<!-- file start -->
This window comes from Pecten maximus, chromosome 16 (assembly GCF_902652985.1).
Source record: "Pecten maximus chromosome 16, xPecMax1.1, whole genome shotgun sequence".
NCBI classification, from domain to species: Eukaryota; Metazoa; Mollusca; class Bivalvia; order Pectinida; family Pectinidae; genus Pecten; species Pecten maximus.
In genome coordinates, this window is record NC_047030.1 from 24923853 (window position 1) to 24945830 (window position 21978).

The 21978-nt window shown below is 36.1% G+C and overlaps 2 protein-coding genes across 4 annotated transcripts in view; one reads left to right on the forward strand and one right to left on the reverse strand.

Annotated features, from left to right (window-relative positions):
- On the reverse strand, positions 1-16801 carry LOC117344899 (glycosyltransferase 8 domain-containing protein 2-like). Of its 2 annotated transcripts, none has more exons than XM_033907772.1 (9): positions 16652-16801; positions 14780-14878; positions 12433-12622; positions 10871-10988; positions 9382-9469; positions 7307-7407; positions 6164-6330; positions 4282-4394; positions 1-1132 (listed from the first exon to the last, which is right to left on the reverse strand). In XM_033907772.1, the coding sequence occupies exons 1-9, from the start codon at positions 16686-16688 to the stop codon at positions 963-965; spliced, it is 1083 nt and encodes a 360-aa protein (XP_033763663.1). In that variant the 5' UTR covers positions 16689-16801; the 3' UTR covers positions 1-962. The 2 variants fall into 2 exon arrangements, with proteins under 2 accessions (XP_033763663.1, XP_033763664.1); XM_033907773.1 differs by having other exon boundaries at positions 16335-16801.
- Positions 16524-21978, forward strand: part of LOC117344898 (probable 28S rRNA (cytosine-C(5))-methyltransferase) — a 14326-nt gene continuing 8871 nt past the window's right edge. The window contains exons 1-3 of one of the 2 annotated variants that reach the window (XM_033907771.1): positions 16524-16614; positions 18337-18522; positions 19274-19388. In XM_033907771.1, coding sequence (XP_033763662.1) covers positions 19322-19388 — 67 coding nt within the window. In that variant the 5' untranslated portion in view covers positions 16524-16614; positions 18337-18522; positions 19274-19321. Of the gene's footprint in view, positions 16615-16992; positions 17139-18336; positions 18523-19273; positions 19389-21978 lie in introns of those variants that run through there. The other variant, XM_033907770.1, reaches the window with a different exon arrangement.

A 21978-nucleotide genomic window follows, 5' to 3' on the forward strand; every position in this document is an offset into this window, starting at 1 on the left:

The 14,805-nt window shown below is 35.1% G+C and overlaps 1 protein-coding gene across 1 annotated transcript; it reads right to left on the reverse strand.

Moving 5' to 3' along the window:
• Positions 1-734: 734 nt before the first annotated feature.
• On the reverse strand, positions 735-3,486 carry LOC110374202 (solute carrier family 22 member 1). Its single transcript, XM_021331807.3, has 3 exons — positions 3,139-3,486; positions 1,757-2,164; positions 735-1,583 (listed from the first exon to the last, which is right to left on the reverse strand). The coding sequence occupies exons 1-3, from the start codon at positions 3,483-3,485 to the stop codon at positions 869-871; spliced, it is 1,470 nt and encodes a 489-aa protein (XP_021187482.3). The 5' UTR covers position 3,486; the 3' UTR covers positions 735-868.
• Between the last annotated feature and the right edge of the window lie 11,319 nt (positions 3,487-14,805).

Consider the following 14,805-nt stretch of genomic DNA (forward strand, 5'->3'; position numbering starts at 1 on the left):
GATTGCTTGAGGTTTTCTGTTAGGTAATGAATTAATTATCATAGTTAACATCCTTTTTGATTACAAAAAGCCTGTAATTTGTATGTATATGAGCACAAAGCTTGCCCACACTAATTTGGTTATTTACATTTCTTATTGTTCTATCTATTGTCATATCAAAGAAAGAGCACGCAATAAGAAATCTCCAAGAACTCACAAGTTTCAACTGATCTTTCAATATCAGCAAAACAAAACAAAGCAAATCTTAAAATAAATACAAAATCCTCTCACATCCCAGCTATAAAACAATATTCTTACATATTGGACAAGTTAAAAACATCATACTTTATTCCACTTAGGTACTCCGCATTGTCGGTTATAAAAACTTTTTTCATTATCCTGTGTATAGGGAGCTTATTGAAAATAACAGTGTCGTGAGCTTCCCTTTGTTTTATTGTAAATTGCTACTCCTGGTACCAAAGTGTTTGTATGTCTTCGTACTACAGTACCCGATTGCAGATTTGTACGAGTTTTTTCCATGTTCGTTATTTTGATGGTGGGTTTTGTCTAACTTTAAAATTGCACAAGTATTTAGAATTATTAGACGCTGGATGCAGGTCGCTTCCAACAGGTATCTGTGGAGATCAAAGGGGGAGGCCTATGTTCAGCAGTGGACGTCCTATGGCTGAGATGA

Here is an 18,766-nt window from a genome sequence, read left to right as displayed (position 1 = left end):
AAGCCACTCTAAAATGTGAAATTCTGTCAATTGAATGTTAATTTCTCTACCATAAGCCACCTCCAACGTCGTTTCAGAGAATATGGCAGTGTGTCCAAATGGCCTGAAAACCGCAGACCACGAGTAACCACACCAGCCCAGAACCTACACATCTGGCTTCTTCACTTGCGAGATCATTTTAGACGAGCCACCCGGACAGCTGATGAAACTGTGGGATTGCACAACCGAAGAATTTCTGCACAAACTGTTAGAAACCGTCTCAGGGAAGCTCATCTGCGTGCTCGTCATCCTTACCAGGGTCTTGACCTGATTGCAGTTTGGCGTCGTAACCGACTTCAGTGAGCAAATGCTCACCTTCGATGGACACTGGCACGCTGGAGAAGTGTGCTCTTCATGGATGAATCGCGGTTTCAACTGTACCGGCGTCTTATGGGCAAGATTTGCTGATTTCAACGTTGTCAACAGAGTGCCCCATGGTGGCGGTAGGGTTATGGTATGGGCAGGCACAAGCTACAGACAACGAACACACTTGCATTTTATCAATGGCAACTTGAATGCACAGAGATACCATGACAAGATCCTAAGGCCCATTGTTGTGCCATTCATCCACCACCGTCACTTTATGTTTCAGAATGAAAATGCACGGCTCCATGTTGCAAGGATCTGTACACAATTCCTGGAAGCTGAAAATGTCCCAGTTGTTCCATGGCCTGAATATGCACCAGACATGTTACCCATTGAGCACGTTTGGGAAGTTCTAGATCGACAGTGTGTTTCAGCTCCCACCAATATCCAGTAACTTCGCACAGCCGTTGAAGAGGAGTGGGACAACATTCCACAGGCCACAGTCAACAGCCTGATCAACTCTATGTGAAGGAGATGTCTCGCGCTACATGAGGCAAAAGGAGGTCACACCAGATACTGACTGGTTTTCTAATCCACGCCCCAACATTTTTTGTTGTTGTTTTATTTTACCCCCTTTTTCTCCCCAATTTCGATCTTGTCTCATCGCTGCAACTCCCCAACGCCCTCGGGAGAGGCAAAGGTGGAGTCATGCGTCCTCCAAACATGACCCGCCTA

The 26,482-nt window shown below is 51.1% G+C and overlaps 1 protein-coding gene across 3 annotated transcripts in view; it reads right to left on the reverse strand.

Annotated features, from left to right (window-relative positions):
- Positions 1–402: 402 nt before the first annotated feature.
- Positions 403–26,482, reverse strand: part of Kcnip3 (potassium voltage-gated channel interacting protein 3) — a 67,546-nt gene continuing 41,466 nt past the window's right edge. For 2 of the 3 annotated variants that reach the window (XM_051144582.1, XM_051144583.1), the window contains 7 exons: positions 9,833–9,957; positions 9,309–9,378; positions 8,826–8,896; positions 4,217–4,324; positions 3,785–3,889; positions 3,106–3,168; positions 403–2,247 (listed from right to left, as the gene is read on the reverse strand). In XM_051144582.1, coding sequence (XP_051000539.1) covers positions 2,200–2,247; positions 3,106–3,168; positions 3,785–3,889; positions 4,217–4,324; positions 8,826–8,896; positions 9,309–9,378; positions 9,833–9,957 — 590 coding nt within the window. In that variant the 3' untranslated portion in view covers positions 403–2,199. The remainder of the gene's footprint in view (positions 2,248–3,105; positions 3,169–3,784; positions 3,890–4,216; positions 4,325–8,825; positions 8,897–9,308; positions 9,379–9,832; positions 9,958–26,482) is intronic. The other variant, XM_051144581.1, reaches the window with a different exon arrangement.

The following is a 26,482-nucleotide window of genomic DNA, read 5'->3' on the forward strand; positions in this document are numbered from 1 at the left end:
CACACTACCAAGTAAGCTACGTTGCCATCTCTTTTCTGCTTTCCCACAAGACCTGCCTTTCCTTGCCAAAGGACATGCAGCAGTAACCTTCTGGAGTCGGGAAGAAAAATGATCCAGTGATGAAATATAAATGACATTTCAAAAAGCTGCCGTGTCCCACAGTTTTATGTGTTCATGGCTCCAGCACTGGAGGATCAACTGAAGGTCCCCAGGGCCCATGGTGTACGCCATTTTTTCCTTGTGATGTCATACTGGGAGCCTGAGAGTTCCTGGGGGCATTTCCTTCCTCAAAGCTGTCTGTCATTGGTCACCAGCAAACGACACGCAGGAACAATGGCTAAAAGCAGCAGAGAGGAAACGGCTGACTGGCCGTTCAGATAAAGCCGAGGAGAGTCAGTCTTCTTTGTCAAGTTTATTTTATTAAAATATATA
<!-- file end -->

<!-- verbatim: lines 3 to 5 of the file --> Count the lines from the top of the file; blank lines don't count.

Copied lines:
NCBI classification, from domain to species: Eukaryota; Metazoa; Mollusca; class Bivalvia; order Pectinida; family Pectinidae; genus Pecten; species Pecten maximus.
In genome coordinates, this window is record NC_047030.1 from 24923853 (window position 1) to 24945830 (window position 21978).

The 21978-nt window shown below is 36.1% G+C and overlaps 2 protein-coding genes across 4 annotated transcripts in view; one reads left to right on the forward strand and one right to left on the reverse strand.